Megan Barry, the newly elected mayor of Metropolitan Nashville and Davidson County, is the first woman elected to lead the combined city and county government. The inauguration ceremony, scheduled for Friday at Public Square, launches a new chapter in the Nashville story, and Mayor-elect Barry has given it a name: We Make Nashville.
“This is about celebrating all of Nashville,” Barry said in the unveiling of the theme. “What makes Nashville great is the diversity of our economy, our culture, our ideas, our music and our spirit.”
The visual for the swearing-in ceremony includes the words “We Make Nashville” in 10 languages, and the theme’s concept is even broader than language. It celebrates our variety in business enterprises and musical forms, our consolidated approach to government, and the spirit of cooperation and humanity that leads us through good times and bad.
“With our growing and vibrant economy and neighborhoods, Nashville is a place for everyone,” Barry says. “On Sept. 25, we embark on Nashville’s next chapter.” Among the issues that have been prioritized by the new mayor as she takes office are investment, public education, transportation, neighborhoods, inclusion and transparency.
The Swearing-in ceremony is set for 2 – 3 p.m. at Music City Center, Grand Ballroom, Fourth Level with a Public reception for the mayor, vice mayor and Metro Council members from 3 – 5 p.m. It is free and open to the public.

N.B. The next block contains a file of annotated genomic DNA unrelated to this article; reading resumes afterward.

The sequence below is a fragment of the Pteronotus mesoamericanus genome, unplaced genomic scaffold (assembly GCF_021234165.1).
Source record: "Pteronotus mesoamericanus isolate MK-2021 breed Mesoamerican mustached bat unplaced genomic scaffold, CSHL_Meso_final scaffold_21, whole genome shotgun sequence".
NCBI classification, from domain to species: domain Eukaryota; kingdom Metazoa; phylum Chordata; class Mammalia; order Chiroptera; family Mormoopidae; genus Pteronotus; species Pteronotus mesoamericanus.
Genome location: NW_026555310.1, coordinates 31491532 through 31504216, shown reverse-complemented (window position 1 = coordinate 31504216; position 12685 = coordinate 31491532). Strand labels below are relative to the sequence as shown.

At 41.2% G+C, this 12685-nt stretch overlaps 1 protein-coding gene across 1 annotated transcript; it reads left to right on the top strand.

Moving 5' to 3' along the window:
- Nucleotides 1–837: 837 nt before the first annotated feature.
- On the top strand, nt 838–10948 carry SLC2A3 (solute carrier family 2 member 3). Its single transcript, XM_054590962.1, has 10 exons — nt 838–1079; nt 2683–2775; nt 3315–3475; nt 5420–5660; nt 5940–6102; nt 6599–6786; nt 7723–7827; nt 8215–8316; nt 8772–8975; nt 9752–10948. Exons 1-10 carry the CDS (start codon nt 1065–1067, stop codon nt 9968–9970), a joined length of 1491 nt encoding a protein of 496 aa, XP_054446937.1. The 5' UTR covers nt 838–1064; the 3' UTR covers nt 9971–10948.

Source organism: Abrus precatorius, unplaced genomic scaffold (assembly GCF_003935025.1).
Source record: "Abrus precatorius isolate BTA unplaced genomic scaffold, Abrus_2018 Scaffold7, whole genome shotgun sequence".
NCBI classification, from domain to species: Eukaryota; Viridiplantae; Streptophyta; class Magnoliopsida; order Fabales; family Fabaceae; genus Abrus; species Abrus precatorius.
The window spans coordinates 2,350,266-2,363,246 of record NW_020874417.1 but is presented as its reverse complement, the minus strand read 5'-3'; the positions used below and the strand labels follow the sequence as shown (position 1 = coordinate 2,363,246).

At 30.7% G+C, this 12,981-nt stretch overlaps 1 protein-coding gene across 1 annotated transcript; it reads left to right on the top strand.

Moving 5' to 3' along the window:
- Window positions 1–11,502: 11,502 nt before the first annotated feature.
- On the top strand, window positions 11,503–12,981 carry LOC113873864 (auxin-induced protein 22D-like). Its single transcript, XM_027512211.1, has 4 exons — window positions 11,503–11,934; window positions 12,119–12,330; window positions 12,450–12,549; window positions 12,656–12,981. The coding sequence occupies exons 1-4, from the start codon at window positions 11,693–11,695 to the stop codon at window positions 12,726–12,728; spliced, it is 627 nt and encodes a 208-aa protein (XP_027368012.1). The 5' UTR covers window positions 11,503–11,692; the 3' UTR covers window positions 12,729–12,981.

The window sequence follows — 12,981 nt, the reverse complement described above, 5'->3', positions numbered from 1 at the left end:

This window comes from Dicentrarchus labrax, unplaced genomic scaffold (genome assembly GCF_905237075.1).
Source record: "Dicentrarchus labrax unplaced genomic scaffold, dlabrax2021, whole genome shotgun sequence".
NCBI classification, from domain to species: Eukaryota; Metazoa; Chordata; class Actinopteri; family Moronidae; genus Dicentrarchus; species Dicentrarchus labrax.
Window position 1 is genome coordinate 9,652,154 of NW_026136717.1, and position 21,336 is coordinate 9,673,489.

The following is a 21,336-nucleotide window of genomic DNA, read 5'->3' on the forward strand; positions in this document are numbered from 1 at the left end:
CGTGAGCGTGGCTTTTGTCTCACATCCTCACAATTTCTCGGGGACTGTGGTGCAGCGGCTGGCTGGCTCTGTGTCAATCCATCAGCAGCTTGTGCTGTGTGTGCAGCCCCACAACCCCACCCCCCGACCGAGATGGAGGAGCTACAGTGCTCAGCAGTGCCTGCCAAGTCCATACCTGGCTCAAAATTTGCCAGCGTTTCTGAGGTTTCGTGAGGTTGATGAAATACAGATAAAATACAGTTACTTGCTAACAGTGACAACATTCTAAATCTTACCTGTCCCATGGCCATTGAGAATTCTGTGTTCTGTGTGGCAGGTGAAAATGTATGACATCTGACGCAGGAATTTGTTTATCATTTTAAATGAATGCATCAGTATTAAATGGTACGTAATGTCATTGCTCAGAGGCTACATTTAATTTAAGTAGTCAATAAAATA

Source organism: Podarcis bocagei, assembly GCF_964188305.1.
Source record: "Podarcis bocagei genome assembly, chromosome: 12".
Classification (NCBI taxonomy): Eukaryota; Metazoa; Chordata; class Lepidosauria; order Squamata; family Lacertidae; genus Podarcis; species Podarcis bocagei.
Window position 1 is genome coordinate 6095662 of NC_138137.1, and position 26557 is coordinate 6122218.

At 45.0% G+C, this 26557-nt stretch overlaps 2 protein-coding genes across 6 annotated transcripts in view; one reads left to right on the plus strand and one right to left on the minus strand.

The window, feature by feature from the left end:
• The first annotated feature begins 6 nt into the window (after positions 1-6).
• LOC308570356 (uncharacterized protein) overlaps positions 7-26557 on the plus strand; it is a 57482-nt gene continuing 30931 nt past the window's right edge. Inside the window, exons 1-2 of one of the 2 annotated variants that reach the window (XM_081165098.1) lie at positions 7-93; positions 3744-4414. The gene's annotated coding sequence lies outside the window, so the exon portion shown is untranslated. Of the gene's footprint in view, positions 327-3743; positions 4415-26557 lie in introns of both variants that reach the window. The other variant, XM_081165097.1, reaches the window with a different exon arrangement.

Mayor Barry is joined by the most diverse Metro council in memory. Among the 40 members, 35 are representing specific geographic districts and five are at-large members. Among the Metro councilpersons, roughly two-thirds are new to their council seats, 26 newly elected to their first terms, and one — Erica Gilmore — who was formerly the district 19 representative and is now an at-large member. Gilmore is one of 15 women on the council now, up from 11 serving from the 2011 election. Gilmore is also one of 11 African Americans on the new council, up from 10 previously.
The other women on the council are re-elected incumbents Burkley Allen, Davette Blalock, Jacobia Dowell, Karen Johnson, and Sheri Weiner, along with newly elected council members Brenda Haywood, Angie Henderson, Holly Huezo, Sharon Hurt, Mina Johnson, Kathleen Murphy, Mary Carolyn Roberts, Nancy VanReese, and Tanaka Vercher. Among these women, Dowell, Gilmore, Haywood, Johnson, Hurt, and Vercher are African Americans, as are the following male members of the council: Sam Coleman, Scott Davis, Loniel Greene, Decosta Hastings, and Ed Kindall. The council has one Latino member — reelected incumbent Fabian Bedne and one Asian American member, Japanese-born Mina Johnson.
Barry takes over the reigns of city government with the assistance of her outstanding transition team representing the diversity of Nashville and a cross-section of the public, private, and non-profit sectors of the city, chaired by local attorney Charles Robert Bone. They are, alphabetically, Kasar Abdullah, Samar Ali, Cristina O. Allen, Leon Berrios, Brian Brockman, Dave Cooley, Rev. Dr. Judy Cummings, Glenn Farner, Beth Fortune, Ben Freeland, Hon. Howard Gentry, Don Hardin, Ed Hardy, Clay Haynes, Henry Beecher Hicks, Claudia Huskey, Shannon Hunt, Milton Johnson, Tom Jurkovich, Kristine LaLonde, Debby Dale Mason, David McMurry, Stuart McWhorter, Rev. Breonus Mitchell, Hon. Betty Nixon, Bill Phillips, Hon. Phil Ponder, Avi Poster, Rich Riebeling, Carolyn Schott, Walter Searcy, Pat Shea, Stephanie Silverman, Keith Simmons, Renata Soto, Hon. Edith Taylor Langster, Frank Trew, Katy Varney, Hershell Warren, Grant Winrow, and Hon. Brenda Wynn.